The State Worker

$5,000 for trash cans at state office? Tax board’s furniture bill skyrockets

Tax board boss says his job was threatened

David Gau, executive director of the California Board of Equalization on April 20, 2017 told a Senate budget subcommittee that his job had been threatened, presumably by an elected official. Video courtesy of the California Senate.
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David Gau, executive director of the California Board of Equalization on April 20, 2017 told a Senate budget subcommittee that his job had been threatened, presumably by an elected official. Video courtesy of the California Senate.

A state tax agency under budget sanctions by Gov. Jerry Brown is spending $1.7 million to buy furniture and other equipment for a new office in Los Angeles County, according to documents obtained by The Sacramento Bee.

Furniture alone is expected to cost $835,000 for the new Board of Equalization office.

That’s about eight times the sum that the tax-collecting agency planned to spend on furniture in 2014 when it developed a proposal to move 160 workers and their equipment from Norwalk to a new site in Cerritos, according to documents obtained by The Bee.

“I don’t know what they’re spending money on. It’s just furniture,” said Board of Equalization member Fiona Ma.

She was alarmed by a June 1 memo from the agency’s executive director, David Gau, disclosing the probable equipment and furniture costs for the move.

Ma and her colleagues unanimously voted to approve the move in September because the state could not renegotiate a lease at the Norwalk site, and because the Board of Equalization had outgrown its original office with 160 employees working in a space designed for 120.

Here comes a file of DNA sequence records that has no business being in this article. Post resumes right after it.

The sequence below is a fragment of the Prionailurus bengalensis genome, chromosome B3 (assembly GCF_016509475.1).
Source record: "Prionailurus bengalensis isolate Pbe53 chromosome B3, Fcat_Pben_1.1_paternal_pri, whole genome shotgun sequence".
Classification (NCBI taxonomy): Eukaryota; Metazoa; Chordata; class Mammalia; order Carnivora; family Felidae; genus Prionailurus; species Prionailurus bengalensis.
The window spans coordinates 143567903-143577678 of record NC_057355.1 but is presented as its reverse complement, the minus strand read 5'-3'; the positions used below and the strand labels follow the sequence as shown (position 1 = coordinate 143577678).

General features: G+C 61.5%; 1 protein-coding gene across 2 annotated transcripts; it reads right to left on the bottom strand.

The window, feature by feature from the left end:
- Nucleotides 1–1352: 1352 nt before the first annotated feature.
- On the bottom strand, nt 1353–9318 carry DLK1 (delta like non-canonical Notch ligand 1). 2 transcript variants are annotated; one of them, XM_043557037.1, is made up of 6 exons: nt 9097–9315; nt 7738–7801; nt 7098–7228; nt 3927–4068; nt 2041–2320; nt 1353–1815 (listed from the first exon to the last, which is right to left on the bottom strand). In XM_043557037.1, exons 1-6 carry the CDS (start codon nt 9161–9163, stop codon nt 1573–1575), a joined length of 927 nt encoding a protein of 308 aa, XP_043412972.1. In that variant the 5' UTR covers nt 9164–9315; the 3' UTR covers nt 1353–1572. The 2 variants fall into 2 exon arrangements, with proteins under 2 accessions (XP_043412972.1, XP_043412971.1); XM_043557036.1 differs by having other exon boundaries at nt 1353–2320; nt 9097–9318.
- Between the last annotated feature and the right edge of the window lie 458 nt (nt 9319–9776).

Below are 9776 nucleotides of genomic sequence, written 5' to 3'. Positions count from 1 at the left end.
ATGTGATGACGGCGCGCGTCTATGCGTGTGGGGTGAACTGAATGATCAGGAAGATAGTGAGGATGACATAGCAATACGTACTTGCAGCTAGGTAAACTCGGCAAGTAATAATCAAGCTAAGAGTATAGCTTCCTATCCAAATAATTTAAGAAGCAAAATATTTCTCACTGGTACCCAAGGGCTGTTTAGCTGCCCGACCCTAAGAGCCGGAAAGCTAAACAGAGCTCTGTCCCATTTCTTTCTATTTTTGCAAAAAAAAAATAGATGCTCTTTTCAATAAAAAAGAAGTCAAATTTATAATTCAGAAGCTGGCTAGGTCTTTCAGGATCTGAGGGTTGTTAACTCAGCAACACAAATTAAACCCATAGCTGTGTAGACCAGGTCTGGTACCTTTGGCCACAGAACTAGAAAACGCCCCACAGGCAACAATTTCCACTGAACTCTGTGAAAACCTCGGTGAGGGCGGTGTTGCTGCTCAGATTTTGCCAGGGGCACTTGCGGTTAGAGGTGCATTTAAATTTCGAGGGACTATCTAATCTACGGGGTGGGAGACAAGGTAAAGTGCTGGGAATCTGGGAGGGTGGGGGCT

The board’s discussion at the public meeting showed that its members believed they were voting to move employees and equipment from one site to the other. An early draft of the proposal written in 2014 by the agency showed that it planned to spend $2.5 million moving furniture and staff.

“We’re just moving from an older building in need of serious repairs to one where we have a nice facility,” board member Diane Harkey said at the September meeting.

It is not clear whether the total cost of the move has changed because the agency refused to answer questions about its relocation of Southern California staff.

Officials from the Department of Finance and the Department of General Services, which also reviewed the moving plan at different times, could not say how the proposal had changed from one that reused existing equipment to one that relied on new materials.

The Bee requested Gau’s memo through the California Public Records Act on June 9. The agency denied The Bee’s request on June 19. It called the summary a “provisional” document that was not subject to disclosure. The Bee then obtained documents related to the move from agency employees.

Gau declined an interview request for this story. The Board of Equalization public information office also did not answer questions about the moving expenses.

Gau’s June 1 message to board members said the agency planned to reuse some furniture from the old office, but records show the agency has already spent:

▪  $162,180 on office chairs from the Prison Industries Authority.

▪  $110,000 on lobby, conference and break-room furniture.

▪  $18,498 on bulletin boards and markers.

▪  $5,020 on trash receptacles and clocks.

Brown in April placed sanctions on the agency that restricted its ability to hire workers or make purchases without his administration’s consent. The penalties followed a March audit by the Department of Finance that revealed board members had inappropriately intervened in the agency’s daily operations, allowed shaky accounting and assigned civil servants to tasks that were not relevant to the agency’s mission.